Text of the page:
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Friday, January 11, 2013

Turning Point

Spending time in another century is one of the joys of  museum life. Over the last week I've been buried in Civil War manuscripts, to the point that when I walk down the street my brain reruns fragments of letters I've read or muses on the precise sequences of events in a particular day's battle. When I spend time with the Civil War, what comes out is reams of label text (in this case for the upcoming exhibit Voices of 1863). But when composer-in-residence Dave Burrell spends time with Civil War manuscripts, what comes out is fascinating and powerful music.

We've written about Burrell's previous projects on the blog (see here and here), but this week I was able to take a brief break from my own Civil War musings to hear a preview of his compositions for the Turning Point concerts to be held next week on Wednesday and Saturday.

Turning Point is the third of five years of Civil War-themed compositions and each year has had a very different organizing idea. The first program, Portraits of Civil War Heroes, took as its subject famous individuals such as John Brown and Robert E. Lee. Last year's Civilians in Wartime was organized around groups of people--spies, children, etc.. This year's concert is inspired by events--the Emancipation Proclamation, Gettysburg, Vicksburg. But in talking with Dave Burrell about his compositions, it is clear that he has strong mental and emotional impressions of the people experiencing the events: he envisions a congregation's jubilant but confused response to the Emancipation Proclamation or the tired and hungry Confederates besieged at Vicksburg. These images and emotions are not in the music in a strictly narrative way, but inform the compositions and give them great depth.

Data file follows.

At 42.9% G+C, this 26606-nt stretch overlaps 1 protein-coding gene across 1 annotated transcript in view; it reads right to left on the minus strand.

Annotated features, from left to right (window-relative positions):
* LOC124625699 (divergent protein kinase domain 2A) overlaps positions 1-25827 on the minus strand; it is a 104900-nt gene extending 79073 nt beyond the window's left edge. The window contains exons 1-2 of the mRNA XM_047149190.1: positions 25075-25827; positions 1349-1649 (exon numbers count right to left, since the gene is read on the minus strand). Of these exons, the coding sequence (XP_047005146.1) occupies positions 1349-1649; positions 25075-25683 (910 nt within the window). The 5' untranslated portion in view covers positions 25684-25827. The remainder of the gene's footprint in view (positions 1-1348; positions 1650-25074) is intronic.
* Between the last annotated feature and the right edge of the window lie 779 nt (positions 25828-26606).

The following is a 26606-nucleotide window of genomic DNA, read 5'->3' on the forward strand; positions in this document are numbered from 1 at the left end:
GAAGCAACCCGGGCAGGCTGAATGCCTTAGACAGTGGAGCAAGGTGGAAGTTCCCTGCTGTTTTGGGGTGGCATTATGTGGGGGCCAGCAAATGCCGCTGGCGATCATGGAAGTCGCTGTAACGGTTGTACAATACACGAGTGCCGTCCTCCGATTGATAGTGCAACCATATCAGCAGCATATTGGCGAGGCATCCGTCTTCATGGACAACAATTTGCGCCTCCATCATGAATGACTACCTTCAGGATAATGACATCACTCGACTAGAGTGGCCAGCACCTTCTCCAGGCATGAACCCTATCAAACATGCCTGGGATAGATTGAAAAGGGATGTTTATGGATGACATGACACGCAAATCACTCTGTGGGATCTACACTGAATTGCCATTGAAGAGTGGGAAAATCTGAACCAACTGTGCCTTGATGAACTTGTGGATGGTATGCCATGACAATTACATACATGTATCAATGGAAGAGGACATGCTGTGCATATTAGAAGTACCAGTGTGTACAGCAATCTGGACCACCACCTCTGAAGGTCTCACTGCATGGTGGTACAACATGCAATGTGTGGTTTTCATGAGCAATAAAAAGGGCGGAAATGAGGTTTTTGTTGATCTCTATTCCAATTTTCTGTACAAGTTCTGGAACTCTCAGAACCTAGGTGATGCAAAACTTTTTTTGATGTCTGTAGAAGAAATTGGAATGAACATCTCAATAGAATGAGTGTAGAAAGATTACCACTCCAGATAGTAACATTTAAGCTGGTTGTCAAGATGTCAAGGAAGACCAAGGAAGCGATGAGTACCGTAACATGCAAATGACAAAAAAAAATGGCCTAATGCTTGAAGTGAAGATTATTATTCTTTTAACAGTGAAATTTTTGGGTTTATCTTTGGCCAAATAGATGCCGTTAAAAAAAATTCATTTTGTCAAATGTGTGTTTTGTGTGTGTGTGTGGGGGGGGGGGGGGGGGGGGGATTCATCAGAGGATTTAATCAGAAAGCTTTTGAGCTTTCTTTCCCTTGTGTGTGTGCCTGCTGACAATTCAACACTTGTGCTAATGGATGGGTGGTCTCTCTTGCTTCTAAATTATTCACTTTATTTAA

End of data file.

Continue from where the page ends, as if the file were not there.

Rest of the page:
I am no music critic, so I don't want to say too much about the music itself, except to say that I think you'll like it. If you came to last year's performance you might be especially interested in One Nation, which opens the concert. This composition intertwines the themes of Yankee Doodle and Dixie; last year Burrell included an intentionally simple treatment of the piece, with the plan that it could grow and develop musically in subsequent years. Having heard this year's expansion, even without the trombone part, I have to say it's one of my favorite pieces in the program. My other personal favorite is Battle of Vicksburg which closes the program. To me, this piece somehow evokes both the rattle of the perpetual shelling and a beautiful sense of solemnity.

Again, my words can't do justice to Burrell's work, so if you want to hear this complex and wonderful music for yourself, please be sure to RSVP to reserve your tickets. In the past, these concerts have sold out. You can call (215)732-1600, ext. 123 or e-mail

Kathy Haas is the Assistant Curator at the Rosenbach Museum & Library and the primary poster at the Rosen-blog

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